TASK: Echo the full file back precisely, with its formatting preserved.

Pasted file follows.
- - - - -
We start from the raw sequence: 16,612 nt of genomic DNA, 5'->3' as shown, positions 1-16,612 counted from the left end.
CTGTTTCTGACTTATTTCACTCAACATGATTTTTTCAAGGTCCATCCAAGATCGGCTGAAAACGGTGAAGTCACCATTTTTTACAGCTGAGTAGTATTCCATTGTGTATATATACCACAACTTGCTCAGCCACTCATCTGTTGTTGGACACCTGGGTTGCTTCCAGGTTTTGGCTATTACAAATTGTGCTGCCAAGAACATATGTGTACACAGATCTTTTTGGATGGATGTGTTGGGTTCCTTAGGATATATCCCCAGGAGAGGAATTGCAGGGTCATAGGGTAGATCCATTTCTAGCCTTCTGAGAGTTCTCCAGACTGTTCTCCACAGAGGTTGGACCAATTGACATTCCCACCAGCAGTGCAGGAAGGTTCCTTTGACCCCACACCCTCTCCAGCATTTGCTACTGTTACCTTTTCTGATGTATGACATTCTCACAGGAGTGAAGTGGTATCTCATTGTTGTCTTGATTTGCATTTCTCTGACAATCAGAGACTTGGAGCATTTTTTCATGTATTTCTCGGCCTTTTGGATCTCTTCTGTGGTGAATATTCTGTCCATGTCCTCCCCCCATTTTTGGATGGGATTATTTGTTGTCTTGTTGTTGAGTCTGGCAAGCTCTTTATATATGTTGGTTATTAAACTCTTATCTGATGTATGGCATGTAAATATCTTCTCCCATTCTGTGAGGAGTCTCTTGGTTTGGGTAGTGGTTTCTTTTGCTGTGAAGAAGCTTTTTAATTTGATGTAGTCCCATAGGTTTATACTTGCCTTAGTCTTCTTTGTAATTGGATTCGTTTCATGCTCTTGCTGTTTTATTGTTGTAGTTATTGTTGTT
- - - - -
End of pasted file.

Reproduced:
We start from the raw sequence: 16,612 nt of genomic DNA, 5'->3' as shown, positions 1-16,612 counted from the left end.
CTGTTTCTGACTTATTTCACTCAACATGATTTTTTCAAGGTCCATCCAAGATCGGCTGAAAACGGTGAAGTCACCATTTTTTACAGCTGAGTAGTATTCCATTGTGTATATATACCACAACTTGCTCAGCCACTCATCTGTTGTTGGACACCTGGGTTGCTTCCAGGTTTTGGCTATTACAAATTGTGCTGCCAAGAACATATGTGTACACAGATCTTTTTGGATGGATGTGTTGGGTTCCTTAGGATATATCCCCAGGAGAGGAATTGCAGGGTCATAGGGTAGATCCATTTCTAGCCTTCTGAGAGTTCTCCAGACTGTTCTCCACAGAGGTTGGACCAATTGACATTCCCACCAGCAGTGCAGGAAGGTTCCTTTGACCCCACACCCTCTCCAGCATTTGCTACTGTTACCTTTTCTGATGTATGACATTCTCACAGGAGTGAAGTGGTATCTCATTGTTGTCTTGATTTGCATTTCTCTGACAATCAGAGACTTGGAGCATTTTTTCATGTATTTCTCGGCCTTTTGGATCTCTTCTGTGGTGAATATTCTGTCCATGTCCTCCCCCCATTTTTGGATGGGATTATTTGTTGTCTTGTTGTTGAGTCTGGCAAGCTCTTTATATATGTTGGTTATTAAACTCTTATCTGATGTATGGCATGTAAATATCTTCTCCCATTCTGTGAGGAGTCTCTTGGTTTGGGTAGTGGTTTCTTTTGCTGTGAAGAAGCTTTTTAATTTGATGTAGTCCCATAGGTTTATACTTGCCTTAGTCTTCTTTGTAATTGGATTCGTTTCATGCTCTTGCTGTTTTATTGTTGTAGTTATTGTTGTT